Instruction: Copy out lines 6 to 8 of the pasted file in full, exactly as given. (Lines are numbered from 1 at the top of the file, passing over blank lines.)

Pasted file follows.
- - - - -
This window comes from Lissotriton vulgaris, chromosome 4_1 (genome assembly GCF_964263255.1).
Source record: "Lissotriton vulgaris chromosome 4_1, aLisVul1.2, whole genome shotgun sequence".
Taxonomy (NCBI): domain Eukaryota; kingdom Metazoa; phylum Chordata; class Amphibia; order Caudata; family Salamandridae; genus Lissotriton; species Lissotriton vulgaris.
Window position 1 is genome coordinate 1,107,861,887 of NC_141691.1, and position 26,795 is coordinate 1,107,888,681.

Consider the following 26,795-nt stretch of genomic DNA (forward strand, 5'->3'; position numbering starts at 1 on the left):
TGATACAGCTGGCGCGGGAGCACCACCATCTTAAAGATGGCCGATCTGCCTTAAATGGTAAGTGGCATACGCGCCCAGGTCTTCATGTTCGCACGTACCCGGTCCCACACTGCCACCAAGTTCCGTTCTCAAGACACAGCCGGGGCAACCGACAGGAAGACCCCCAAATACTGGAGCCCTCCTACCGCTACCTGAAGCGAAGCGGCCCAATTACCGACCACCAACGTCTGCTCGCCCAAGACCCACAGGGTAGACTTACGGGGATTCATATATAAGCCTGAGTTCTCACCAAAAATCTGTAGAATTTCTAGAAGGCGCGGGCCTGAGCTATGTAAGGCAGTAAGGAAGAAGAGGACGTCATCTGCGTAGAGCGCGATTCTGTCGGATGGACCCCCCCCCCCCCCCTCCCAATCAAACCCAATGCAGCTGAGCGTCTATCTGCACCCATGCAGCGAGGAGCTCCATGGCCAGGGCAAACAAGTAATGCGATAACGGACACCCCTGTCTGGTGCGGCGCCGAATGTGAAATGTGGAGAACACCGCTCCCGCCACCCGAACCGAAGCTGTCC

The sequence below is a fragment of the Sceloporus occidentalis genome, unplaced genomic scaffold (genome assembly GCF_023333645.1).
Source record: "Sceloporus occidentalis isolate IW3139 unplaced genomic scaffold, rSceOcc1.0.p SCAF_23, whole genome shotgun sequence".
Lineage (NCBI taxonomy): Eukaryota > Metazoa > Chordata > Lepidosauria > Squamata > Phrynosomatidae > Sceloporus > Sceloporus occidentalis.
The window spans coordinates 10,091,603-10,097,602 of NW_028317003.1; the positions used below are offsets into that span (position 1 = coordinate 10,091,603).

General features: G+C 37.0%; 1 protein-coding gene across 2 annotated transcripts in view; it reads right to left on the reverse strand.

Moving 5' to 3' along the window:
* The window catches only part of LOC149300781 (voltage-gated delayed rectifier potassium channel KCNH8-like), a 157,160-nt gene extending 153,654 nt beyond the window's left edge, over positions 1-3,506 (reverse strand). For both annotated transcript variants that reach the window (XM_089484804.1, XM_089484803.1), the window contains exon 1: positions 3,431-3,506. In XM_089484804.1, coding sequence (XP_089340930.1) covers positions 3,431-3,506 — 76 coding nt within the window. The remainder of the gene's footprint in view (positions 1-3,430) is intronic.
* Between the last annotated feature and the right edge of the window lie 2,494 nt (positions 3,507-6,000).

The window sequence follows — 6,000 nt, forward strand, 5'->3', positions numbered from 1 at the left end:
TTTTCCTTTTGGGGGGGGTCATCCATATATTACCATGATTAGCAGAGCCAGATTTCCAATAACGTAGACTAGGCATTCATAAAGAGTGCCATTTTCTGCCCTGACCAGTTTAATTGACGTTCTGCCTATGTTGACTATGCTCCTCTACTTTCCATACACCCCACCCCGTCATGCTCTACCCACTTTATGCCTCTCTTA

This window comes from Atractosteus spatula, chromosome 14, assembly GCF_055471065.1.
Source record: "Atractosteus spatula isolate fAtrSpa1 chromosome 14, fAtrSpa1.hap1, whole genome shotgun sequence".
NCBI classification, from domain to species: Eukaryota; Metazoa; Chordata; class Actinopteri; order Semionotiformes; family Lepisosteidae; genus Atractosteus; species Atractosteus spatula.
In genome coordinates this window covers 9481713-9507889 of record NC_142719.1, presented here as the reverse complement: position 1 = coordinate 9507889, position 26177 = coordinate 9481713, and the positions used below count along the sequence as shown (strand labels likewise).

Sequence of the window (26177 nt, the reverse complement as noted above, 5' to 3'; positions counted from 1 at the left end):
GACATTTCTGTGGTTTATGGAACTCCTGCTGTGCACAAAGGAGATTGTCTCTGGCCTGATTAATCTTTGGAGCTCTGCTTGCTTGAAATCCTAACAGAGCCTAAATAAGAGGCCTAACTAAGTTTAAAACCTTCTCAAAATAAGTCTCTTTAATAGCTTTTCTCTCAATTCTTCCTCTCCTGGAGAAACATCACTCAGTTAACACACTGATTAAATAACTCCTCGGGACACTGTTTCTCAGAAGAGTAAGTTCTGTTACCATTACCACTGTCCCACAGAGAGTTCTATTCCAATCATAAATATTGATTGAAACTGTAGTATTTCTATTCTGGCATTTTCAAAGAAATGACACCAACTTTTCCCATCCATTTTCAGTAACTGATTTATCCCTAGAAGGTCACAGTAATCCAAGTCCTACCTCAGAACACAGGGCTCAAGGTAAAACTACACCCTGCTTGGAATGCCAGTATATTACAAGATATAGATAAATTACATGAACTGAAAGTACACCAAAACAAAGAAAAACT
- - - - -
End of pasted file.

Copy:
TGATACAGCTGGCGCGGGAGCACCACCATCTTAAAGATGGCCGATCTGCCTTAAATGGTAAGTGGCATACGCGCCCAGGTCTTCATGTTCGCACGTACCCGGTCCCACACTGCCACCAAGTTCCGTTCTCAAGACACAGCCGGGGCAACCGACAGGAAGACCCCCAAATACTGGAGCCCTCCTACCGCTACCTGAAGCGAAGCGGCCCAATTACCGACCACCAACGTCTGCTCGCCCAAGACCCACAGGGTAGACTTACGGGGATTCATATATAAGCCTGAGTTCTCACCAAAAATCTGTAGAATTTCTAGAAGGCGCGGGCCTGAGCTATGTAAGGCAGTAAGGAAGAAGAGGACGTCATCTGCGTAGAGCGCGATTCTGTCGGATGGACCCCCCCCCCCCCCCTCCCAATCAAACCCAATGCAGCTGAGCGTCTATCTGCACCCATGCAGCGAGGAGCTCCATGGCCAGGGCAAACAAGTAATGCGATAACGGACACCCCTGTCTGGTGCGGCGCCGAATGTGAAATGTGGAGAACACCGCTCCCGCCACCCGAACCGAAGCTGTCC

The sequence below is a fragment of the Sceloporus occidentalis genome, unplaced genomic scaffold (genome assembly GCF_023333645.1).
Source record: "Sceloporus occidentalis isolate IW3139 unplaced genomic scaffold, rSceOcc1.0.p SCAF_23, whole genome shotgun sequence".